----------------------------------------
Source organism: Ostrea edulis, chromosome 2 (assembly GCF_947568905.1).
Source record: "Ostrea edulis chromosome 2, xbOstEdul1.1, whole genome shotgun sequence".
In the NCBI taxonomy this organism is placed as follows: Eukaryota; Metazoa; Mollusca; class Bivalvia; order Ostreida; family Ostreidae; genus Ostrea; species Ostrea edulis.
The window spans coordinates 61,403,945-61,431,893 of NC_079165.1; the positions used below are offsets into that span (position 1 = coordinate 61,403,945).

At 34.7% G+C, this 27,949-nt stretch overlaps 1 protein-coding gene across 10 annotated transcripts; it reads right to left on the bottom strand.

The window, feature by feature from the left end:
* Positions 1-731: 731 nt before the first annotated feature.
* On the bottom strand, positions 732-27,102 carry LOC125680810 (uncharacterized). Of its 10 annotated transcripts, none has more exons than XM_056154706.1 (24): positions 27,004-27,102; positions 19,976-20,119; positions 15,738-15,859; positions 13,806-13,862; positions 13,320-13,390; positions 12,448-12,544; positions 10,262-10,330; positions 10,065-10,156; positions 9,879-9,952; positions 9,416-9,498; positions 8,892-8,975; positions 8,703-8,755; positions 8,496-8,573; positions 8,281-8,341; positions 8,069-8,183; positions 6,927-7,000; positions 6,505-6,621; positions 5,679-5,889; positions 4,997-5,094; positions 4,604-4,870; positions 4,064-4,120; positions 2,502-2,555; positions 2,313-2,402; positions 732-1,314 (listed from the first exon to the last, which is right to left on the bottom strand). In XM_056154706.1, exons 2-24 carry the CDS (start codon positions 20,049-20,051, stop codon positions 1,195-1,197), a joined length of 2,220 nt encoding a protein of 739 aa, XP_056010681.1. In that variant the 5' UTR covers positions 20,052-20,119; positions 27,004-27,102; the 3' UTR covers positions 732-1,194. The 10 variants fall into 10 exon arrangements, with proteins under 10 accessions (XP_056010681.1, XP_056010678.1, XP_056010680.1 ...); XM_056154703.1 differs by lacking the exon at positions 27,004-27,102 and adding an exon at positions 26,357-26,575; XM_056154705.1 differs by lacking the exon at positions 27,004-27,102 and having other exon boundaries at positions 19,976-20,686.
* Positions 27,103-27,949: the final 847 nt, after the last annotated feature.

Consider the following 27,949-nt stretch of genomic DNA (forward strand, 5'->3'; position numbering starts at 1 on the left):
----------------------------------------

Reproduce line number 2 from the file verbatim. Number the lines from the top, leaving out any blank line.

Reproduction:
Source record: "Ostrea edulis chromosome 2, xbOstEdul1.1, whole genome shotgun sequence".